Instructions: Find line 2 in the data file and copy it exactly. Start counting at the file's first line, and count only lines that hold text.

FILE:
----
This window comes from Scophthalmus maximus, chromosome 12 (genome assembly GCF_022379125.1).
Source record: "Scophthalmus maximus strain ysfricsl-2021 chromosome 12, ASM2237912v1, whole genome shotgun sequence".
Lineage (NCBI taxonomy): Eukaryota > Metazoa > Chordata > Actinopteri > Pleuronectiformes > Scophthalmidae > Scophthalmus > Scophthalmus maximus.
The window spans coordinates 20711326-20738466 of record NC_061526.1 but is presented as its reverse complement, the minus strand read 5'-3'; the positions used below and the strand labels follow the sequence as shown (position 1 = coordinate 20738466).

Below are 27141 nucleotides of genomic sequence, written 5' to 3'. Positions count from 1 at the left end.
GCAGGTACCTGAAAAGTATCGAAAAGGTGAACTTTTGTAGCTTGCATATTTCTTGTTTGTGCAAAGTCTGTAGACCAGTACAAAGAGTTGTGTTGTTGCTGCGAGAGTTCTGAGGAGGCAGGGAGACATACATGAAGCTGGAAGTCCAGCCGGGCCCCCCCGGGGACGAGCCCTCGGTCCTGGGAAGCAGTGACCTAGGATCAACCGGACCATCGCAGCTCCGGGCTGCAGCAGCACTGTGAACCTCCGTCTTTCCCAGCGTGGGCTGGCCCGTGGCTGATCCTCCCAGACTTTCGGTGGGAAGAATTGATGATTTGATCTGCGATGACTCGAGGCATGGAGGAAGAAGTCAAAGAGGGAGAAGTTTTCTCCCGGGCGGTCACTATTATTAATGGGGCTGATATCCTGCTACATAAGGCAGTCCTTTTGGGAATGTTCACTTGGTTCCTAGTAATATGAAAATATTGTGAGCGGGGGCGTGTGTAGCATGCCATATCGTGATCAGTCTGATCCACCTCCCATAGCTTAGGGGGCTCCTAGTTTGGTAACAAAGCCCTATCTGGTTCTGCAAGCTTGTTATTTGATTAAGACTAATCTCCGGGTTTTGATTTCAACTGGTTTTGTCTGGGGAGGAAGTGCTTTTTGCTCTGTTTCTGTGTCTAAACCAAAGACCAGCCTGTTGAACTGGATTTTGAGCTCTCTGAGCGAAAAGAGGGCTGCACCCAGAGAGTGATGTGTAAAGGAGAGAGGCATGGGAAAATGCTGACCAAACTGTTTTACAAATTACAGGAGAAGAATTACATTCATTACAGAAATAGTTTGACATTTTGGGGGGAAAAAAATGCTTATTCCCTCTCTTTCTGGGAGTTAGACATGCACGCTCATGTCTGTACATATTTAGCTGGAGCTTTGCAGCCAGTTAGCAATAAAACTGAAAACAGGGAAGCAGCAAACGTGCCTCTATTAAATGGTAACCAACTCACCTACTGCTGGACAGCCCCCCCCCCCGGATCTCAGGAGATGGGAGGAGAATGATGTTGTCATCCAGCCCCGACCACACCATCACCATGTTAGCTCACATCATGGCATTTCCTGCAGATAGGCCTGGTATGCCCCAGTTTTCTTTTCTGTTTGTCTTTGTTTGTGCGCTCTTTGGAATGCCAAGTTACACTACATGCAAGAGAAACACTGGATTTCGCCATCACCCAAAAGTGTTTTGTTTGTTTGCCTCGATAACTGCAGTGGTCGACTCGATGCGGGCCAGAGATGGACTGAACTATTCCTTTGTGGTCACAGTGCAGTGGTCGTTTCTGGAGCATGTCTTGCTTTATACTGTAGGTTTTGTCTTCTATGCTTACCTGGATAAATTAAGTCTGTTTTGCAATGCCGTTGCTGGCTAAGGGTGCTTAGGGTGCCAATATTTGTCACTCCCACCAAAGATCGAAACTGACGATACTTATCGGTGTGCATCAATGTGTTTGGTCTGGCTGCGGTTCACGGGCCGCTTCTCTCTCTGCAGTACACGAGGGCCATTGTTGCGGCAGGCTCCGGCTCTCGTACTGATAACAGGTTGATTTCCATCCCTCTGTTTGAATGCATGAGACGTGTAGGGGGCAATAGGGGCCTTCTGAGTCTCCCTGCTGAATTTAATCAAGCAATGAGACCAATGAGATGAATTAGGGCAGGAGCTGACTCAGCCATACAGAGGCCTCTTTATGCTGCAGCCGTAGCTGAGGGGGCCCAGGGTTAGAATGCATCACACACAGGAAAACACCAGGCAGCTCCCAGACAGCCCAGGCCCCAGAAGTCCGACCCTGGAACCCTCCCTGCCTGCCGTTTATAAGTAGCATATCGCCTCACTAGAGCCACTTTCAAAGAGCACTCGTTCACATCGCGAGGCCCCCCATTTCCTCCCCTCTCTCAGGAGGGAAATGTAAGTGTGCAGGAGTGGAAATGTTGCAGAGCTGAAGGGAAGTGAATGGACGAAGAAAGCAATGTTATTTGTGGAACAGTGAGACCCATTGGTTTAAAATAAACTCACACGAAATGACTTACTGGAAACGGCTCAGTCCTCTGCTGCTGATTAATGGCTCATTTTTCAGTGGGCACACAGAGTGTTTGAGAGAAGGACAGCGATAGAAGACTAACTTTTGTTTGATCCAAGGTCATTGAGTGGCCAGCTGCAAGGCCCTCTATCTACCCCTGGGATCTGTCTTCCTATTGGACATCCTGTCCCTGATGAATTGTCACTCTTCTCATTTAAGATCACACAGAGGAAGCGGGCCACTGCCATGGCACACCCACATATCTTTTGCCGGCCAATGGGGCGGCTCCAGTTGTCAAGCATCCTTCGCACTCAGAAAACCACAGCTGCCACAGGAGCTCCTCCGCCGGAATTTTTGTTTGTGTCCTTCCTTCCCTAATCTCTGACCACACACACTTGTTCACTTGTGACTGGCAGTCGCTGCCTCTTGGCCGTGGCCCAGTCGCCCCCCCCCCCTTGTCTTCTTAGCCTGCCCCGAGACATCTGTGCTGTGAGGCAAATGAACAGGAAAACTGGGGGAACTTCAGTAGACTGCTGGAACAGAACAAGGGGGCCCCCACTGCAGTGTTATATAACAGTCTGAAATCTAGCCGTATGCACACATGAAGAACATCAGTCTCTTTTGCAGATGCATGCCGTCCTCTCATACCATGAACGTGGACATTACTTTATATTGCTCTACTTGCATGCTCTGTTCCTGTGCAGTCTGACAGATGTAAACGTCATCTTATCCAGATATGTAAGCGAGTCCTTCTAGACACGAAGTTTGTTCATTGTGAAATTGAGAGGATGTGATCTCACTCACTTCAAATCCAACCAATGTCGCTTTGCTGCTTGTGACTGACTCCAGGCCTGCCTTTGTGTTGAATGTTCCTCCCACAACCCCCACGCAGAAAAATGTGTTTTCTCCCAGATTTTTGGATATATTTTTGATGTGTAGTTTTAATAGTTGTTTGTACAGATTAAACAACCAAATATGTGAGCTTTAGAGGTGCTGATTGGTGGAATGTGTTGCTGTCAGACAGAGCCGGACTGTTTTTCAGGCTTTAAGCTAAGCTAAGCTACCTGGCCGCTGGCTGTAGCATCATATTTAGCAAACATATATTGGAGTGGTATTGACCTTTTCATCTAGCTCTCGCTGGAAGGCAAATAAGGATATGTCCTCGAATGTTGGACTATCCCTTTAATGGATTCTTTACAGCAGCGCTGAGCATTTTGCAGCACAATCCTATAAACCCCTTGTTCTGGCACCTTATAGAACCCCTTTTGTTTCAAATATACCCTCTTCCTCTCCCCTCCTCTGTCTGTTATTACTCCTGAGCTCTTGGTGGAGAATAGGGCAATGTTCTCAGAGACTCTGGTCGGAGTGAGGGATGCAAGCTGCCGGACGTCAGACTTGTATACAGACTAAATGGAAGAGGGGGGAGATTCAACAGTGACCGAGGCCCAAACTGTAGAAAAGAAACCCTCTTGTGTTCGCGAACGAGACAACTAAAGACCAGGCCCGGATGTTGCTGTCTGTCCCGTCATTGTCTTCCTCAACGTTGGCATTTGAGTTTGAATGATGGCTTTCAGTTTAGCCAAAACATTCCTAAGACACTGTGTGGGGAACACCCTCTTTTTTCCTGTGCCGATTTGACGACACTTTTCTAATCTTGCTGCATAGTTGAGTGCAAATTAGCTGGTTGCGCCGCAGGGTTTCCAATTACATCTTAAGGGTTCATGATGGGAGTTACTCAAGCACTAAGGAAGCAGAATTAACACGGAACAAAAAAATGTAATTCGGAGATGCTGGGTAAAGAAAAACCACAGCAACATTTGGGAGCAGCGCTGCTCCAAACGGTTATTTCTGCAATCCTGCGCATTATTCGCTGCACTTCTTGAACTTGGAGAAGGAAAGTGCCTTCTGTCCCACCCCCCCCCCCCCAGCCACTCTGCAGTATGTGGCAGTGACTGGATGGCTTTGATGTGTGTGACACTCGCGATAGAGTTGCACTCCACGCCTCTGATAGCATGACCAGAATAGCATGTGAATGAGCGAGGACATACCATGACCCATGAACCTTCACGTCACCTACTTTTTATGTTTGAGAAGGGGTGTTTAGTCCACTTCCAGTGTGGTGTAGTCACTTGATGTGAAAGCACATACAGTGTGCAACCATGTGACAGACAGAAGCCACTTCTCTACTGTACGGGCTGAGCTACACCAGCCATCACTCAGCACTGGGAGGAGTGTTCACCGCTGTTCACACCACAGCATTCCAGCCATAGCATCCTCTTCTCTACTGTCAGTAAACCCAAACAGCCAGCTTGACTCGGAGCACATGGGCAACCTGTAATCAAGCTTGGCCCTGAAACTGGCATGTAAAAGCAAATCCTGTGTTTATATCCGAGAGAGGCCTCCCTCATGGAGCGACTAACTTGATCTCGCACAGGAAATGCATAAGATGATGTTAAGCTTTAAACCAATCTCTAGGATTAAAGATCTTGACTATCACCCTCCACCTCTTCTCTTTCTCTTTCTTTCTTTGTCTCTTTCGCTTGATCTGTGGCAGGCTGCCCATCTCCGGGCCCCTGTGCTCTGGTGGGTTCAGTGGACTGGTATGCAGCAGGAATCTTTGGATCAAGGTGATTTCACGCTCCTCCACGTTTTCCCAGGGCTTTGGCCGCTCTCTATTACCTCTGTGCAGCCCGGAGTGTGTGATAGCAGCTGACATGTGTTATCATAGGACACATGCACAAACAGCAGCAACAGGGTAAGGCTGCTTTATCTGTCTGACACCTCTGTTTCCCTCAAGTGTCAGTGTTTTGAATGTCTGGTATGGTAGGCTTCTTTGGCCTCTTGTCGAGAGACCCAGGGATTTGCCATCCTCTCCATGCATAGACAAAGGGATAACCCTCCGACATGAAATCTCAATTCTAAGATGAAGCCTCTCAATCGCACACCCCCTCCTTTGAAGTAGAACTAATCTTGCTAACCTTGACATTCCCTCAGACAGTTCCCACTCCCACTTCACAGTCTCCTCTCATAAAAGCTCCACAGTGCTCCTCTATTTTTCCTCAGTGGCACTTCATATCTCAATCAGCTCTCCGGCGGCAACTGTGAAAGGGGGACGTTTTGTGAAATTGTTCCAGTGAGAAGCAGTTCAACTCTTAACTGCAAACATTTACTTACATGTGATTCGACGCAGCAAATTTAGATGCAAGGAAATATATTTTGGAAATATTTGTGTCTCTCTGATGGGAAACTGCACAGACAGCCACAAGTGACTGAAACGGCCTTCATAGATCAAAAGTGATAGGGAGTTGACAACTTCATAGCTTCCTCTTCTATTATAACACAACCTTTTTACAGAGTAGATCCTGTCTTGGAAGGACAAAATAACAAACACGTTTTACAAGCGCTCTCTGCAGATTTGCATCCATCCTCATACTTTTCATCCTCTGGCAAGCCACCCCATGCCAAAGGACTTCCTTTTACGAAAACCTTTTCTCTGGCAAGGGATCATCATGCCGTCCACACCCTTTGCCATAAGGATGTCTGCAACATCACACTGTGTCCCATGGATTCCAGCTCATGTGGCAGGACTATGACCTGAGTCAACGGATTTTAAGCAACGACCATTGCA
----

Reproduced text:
Source record: "Scophthalmus maximus strain ysfricsl-2021 chromosome 12, ASM2237912v1, whole genome shotgun sequence".